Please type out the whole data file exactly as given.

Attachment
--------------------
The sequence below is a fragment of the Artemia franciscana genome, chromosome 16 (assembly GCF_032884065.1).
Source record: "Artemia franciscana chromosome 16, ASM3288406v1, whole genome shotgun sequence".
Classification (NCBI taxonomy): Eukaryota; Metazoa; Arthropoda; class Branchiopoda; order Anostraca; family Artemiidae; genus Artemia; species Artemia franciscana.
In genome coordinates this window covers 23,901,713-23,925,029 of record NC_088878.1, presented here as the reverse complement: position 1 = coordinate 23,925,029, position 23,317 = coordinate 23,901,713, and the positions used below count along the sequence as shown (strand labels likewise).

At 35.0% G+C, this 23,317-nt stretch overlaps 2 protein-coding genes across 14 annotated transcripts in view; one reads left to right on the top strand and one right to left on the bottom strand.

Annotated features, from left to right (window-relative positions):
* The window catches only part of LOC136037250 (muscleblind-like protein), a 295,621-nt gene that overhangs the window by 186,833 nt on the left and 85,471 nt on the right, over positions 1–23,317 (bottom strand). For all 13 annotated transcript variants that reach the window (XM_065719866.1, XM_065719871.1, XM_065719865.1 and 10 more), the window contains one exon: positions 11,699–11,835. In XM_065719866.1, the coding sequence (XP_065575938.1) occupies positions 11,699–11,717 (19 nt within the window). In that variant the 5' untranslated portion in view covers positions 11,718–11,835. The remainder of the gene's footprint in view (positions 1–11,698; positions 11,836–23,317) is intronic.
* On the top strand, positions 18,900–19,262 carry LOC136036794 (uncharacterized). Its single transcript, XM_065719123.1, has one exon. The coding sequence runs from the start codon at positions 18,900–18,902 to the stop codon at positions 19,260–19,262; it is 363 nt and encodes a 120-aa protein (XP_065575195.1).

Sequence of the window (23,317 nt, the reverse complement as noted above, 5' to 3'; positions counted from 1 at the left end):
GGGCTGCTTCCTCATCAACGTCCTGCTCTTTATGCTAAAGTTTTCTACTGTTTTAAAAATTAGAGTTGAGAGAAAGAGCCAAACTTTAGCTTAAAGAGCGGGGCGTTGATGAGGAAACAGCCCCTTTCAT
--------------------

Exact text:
The sequence below is a fragment of the Artemia franciscana genome, chromosome 16 (assembly GCF_032884065.1).
Source record: "Artemia franciscana chromosome 16, ASM3288406v1, whole genome shotgun sequence".
Classification (NCBI taxonomy): Eukaryota; Metazoa; Arthropoda; class Branchiopoda; order Anostraca; family Artemiidae; genus Artemia; species Artemia franciscana.
In genome coordinates this window covers 23,901,713-23,925,029 of record NC_088878.1, presented here as the reverse complement: position 1 = coordinate 23,925,029, position 23,317 = coordinate 23,901,713, and the positions used below count along the sequence as shown (strand labels likewise).

At 35.0% G+C, this 23,317-nt stretch overlaps 2 protein-coding genes across 14 annotated transcripts in view; one reads left to right on the top strand and one right to left on the bottom strand.

Annotated features, from left to right (window-relative positions):
* The window catches only part of LOC136037250 (muscleblind-like protein), a 295,621-nt gene that overhangs the window by 186,833 nt on the left and 85,471 nt on the right, over positions 1–23,317 (bottom strand). For all 13 annotated transcript variants that reach the window (XM_065719866.1, XM_065719871.1, XM_065719865.1 and 10 more), the window contains one exon: positions 11,699–11,835. In XM_065719866.1, the coding sequence (XP_065575938.1) occupies positions 11,699–11,717 (19 nt within the window). In that variant the 5' untranslated portion in view covers positions 11,718–11,835. The remainder of the gene's footprint in view (positions 1–11,698; positions 11,836–23,317) is intronic.
* On the top strand, positions 18,900–19,262 carry LOC136036794 (uncharacterized). Its single transcript, XM_065719123.1, has one exon. The coding sequence runs from the start codon at positions 18,900–18,902 to the stop codon at positions 19,260–19,262; it is 363 nt and encodes a 120-aa protein (XP_065575195.1).

Sequence of the window (23,317 nt, the reverse complement as noted above, 5' to 3'; positions counted from 1 at the left end):
GGGCTGCTTCCTCATCAACGTCCTGCTCTTTATGCTAAAGTTTTCTACTGTTTTAAAAATTAGAGTTGAGAGAAAGAGCCAAACTTTAGCTTAAAGAGCGGGGCGTTGATGAGGAAACAGCCCCTTTCAT